Next year, she will be going to the University of Washington, majoring in environmental studies. So her project was related to that.
Food that Helpline House can’t give out for whatever reason is given to a local farmer who uses it to feed his animals and for fertilizer. She said food waste is a big problem at all food banks, so she wanted to help. So she, with the help of friends and other Scouts, built a food shelter to protect that food from the elements.
“I could keep helping them even when I wasn’t there personally in the future,” she said.
Other Eagle Scouts
Almost as historic as her accomplishment, all of the Scouts in the BHS class of 2022 will obtain their Eagle Scout ranking by graduation in June.
Becoming an Eagle Scout is extremely rare. Each year, fewer than 7 percent of all Scouts attain that rank, Dan Miller of Seattle Boy Scouts of America says in an email.
Locals who did it include:
Girls Troop 1804 American Legion Hall
• Avery Emerson: Built storage system for food project with surplus vegetables at Helpline House.
Troop 1564 American Legion Hall
• Eli Hutt: Built a trail with stairs and handrails, removed ivy and removed trash at St. Cecelia Parish.
Troop 1496 BI Masonic Center
• Ryan Alsberg: Created bike racks at Grace Church.
• Brenden Hungerford: Built swinging porch chair for Cave Park historical building.
• AJ Jensen Lopez: Built picnic table at Bainbridge High School.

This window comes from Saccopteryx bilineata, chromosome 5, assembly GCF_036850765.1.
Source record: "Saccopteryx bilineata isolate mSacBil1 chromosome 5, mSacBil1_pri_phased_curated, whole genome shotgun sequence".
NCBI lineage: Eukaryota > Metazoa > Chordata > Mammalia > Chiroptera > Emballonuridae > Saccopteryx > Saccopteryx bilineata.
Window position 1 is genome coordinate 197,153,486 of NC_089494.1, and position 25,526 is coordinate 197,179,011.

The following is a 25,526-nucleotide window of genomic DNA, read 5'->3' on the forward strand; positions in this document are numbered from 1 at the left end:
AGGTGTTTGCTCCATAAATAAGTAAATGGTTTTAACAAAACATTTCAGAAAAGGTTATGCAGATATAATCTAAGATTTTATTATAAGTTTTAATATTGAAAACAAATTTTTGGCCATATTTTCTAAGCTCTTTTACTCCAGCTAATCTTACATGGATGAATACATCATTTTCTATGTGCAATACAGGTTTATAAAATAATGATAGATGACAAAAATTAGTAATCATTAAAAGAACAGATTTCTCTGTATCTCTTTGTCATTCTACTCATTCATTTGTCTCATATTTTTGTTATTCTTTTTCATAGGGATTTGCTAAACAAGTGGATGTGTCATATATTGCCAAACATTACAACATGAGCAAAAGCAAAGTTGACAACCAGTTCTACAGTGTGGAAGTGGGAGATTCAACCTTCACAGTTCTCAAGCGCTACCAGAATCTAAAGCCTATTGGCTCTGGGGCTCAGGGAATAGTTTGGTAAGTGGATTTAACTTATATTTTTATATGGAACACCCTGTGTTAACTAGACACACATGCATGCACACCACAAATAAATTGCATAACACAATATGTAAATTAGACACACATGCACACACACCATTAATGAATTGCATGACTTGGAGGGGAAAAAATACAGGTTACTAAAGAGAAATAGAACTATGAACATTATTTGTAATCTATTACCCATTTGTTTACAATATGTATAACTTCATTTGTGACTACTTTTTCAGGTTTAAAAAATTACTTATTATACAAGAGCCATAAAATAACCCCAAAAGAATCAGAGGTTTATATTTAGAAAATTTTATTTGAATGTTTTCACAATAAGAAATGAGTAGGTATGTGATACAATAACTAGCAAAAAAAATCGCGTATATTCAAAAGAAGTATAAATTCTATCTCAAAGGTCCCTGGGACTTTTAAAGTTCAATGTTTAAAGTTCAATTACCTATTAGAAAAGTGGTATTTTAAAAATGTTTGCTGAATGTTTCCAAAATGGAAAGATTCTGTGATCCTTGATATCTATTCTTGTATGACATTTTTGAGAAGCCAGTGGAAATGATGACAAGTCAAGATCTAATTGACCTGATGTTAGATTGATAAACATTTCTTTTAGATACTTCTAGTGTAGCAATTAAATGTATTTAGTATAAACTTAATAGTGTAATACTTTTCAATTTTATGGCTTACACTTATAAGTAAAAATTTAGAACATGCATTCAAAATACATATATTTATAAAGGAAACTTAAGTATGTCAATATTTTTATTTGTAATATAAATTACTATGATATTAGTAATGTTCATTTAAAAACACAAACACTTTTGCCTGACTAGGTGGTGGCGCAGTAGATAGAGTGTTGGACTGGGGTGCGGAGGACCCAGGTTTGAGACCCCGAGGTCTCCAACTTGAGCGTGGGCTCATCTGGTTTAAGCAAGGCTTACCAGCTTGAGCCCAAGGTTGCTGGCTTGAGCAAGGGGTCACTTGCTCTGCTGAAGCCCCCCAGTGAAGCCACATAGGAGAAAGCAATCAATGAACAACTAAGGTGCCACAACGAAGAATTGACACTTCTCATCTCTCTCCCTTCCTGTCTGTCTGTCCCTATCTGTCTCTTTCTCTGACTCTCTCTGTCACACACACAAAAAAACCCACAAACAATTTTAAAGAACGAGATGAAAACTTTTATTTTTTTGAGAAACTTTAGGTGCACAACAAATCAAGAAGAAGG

• Mace Korytko: Built stairs and restored meditation trail at St. Barnabas Episcopal Church.
• Justin Martin: Created accessible picnic table for Stevens House.
• Max Strom: Built six cedar benches at Moritani Preserve.
• Dylan Tyler: Made wooden structure for Bainbridge Youth Services’ annual “Hope Glows” event.
• Levi Field-Bennett (Eagle Harbor High): Built tiny food bank kiosk at Safeway.
Troop 1565 Bethany Lutheran Church
• Derek Church and James Dagal: Built information kiosk, did trail maintenance and removed invasive species at Cougar Creek Preserve.
• Ben Meier: Landscaped newly renovated Fort Ward Community Hall.
• Josh Miller: Built bathroom shelter at new Agate Pass Preserve.
• Mitchell Teresi: Installed new fence, posts and gate at Bainbridge Island Saddle Club.
• Lucien Willey: Built information kiosk, removed invasive species at Quitslund Family Farm.
• Evan Yeung: Built information kiosk at Sakai Park.
Miller says the Scouts took different paths in obtaining the rank of Eagle.
Such as, the 2009-10 kindergarten class at The Island School had just nine boys in it, three of whom joined Cub Scouts in different packs. All three — Alsberg, Field-Bennett and Miller — became Eagle Scouts, as did Korytko, who came to The Island School in 2012. Three Scouts — Miller, Teresi and Yeung — started in Cub Scout Pack 4496, chartered by Rolling Bay Presbyterian Church, when they were 6-years old. They have stayed together in the same Scouting units ever since.
There are four Scout BSA Troops on BI and multiple Cub Scout Packs, as well as opportunities for Venturing and Sea Scouts, all under the Scouting umbrella. Cub Scouting is for girls and boys in kindergarten through fifth grade, or ages 5 to 10. Kids who are older than 10 or who have completed the fifth grade are eligible to join BSA.
For more go to seattlebsa.org.